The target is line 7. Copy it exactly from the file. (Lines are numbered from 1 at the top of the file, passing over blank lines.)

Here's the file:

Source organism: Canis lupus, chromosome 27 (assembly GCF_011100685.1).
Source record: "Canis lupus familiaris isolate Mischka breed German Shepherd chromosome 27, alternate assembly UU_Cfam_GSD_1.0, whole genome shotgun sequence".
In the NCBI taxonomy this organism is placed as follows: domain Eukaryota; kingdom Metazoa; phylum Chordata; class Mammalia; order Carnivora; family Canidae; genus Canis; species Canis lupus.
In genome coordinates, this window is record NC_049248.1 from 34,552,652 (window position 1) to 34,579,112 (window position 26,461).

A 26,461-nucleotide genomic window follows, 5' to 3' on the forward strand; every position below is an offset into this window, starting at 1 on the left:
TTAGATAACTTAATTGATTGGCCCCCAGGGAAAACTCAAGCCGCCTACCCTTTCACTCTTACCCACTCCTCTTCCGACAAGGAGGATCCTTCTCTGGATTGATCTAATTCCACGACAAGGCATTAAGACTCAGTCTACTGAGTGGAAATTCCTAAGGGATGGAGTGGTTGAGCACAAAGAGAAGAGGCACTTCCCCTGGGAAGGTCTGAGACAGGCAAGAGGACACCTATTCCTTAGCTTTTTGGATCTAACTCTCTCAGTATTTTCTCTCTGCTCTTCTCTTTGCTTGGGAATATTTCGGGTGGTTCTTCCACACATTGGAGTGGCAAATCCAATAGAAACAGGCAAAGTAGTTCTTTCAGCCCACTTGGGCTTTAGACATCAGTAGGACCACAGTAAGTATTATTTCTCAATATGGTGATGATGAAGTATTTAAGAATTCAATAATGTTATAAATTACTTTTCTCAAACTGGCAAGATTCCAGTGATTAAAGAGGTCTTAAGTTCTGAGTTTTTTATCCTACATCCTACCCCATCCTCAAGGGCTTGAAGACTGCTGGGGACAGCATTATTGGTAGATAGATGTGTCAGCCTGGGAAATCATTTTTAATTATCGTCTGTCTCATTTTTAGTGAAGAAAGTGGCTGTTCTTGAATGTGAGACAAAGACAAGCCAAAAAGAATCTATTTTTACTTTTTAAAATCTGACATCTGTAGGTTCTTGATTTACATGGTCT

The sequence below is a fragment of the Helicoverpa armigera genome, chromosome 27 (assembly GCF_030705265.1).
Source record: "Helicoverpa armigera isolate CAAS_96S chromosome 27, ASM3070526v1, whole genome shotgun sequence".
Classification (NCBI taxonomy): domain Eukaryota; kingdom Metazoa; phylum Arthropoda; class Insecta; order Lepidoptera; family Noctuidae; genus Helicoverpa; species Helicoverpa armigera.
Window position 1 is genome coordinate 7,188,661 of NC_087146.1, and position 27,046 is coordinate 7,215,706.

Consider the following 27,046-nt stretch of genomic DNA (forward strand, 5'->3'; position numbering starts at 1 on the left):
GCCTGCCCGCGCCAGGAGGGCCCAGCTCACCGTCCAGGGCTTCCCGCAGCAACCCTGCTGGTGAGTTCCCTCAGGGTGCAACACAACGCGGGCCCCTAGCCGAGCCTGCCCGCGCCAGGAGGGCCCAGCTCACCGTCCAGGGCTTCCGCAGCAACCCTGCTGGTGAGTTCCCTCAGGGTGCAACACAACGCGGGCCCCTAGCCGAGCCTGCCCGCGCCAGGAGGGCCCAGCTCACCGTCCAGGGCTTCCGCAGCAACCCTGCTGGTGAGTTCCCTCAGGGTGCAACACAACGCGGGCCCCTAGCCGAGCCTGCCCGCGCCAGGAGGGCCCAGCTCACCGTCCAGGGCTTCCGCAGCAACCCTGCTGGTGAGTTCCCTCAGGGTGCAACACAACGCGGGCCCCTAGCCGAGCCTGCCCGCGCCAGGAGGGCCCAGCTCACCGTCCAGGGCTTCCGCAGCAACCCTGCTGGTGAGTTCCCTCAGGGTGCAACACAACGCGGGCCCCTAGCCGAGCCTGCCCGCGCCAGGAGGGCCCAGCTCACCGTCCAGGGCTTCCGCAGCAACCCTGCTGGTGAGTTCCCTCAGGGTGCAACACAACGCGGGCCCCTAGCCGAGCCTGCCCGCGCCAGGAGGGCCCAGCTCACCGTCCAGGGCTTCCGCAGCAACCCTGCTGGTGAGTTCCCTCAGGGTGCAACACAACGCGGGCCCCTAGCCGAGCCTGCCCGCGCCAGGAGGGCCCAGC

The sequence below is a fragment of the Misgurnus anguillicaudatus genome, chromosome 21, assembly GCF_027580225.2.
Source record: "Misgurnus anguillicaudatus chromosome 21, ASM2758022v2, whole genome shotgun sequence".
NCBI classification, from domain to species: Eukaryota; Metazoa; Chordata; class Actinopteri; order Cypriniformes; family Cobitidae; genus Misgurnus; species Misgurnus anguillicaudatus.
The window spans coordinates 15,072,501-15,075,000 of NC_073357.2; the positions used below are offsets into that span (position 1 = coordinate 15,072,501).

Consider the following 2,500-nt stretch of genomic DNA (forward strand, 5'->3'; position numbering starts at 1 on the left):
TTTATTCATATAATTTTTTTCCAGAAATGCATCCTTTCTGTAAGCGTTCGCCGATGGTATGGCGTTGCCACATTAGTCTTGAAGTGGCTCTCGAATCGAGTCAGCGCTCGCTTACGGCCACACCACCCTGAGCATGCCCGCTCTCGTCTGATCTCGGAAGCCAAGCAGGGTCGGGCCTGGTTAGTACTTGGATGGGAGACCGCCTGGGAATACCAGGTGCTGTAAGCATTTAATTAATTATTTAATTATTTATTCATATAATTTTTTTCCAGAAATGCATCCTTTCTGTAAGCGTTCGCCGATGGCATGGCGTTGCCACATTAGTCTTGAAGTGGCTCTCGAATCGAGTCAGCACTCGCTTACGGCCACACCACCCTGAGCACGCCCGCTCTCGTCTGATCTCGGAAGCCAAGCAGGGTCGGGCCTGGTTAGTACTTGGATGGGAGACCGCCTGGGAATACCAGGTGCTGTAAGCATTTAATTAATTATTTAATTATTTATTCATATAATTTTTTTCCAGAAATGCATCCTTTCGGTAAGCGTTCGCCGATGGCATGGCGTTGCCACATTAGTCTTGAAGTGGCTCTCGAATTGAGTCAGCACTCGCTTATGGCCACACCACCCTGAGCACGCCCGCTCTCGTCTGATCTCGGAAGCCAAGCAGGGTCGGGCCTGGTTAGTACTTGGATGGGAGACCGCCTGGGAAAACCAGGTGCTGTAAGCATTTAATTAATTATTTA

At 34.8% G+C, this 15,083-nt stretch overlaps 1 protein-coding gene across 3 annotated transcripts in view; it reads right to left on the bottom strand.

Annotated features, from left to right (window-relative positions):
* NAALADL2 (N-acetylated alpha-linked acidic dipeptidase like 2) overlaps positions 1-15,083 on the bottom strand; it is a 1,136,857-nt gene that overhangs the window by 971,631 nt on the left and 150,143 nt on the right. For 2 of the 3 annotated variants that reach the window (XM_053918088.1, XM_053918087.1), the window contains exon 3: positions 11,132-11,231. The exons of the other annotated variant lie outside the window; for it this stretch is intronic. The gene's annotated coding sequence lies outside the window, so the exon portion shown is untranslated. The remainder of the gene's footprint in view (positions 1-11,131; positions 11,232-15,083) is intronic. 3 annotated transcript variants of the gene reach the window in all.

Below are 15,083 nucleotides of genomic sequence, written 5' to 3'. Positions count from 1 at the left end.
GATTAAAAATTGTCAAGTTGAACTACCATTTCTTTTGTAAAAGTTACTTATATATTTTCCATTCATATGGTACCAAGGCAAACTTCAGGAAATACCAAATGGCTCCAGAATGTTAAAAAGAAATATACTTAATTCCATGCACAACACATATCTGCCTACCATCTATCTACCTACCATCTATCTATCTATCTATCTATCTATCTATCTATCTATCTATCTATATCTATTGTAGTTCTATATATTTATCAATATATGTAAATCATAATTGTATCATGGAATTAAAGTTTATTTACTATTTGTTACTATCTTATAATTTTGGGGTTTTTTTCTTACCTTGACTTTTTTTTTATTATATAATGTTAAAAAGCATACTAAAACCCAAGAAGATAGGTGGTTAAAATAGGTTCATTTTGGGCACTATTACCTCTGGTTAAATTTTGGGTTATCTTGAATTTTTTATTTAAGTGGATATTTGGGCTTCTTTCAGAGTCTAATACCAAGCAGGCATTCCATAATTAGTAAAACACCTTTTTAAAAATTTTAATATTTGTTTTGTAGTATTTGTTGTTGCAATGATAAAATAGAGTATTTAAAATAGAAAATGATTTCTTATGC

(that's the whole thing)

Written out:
The sequence below is a fragment of the Helicoverpa armigera genome, chromosome 27 (assembly GCF_030705265.1).